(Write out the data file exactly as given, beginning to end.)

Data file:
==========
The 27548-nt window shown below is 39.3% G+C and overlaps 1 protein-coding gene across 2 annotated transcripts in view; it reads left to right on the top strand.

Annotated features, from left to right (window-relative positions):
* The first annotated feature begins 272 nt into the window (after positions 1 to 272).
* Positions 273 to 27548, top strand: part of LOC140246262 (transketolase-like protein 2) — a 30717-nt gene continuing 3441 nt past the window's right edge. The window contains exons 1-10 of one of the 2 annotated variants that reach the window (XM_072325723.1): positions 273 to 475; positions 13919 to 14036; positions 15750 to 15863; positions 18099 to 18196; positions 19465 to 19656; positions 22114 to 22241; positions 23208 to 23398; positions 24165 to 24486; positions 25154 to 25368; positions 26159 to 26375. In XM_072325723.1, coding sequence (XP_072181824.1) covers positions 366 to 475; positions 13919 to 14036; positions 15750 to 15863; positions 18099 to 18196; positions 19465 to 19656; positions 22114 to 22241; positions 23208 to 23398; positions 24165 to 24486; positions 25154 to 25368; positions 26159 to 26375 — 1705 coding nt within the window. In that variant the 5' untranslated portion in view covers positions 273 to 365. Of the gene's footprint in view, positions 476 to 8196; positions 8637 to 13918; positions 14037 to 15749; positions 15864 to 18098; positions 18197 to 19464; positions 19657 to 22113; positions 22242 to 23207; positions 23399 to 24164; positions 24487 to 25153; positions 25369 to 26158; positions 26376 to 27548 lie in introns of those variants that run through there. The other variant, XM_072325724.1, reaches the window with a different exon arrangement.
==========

The 27548-nt window shown below is 39.3% G+C and overlaps 1 protein-coding gene across 2 annotated transcripts in view; it reads left to right on the top strand.

Annotated features, from left to right (window-relative positions):
* The first annotated feature begins 272 nt into the window (after positions 1 to 272).
* Positions 273 to 27548, top strand: part of LOC140246262 (transketolase-like protein 2) — a 30717-nt gene continuing 3441 nt past the window's right edge. The window contains exons 1-10 of one of the 2 annotated variants that reach the window (XM_072325723.1): positions 273 to 475; positions 13919 to 14036; positions 15750 to 15863; positions 18099 to 18196; positions 19465 to 19656; positions 22114 to 22241; positions 23208 to 23398; positions 24165 to 24486; positions 25154 to 25368; positions 26159 to 26375. In XM_072325723.1, coding sequence (XP_072181824.1) covers positions 366 to 475; positions 13919 to 14036; positions 15750 to 15863; positions 18099 to 18196; positions 19465 to 19656; positions 22114 to 22241; positions 23208 to 23398; positions 24165 to 24486; positions 25154 to 25368; positions 26159 to 26375 — 1705 coding nt within the window. In that variant the 5' untranslated portion in view covers positions 273 to 365. Of the gene's footprint in view, positions 476 to 8196; positions 8637 to 13918; positions 14037 to 15749; positions 15864 to 18098; positions 18197 to 19464; positions 19657 to 22113; positions 22242 to 23207; positions 23399 to 24164; positions 24487 to 25153; positions 25369 to 26158; positions 26376 to 27548 lie in introns of those variants that run through there. The other variant, XM_072325724.1, reaches the window with a different exon arrangement.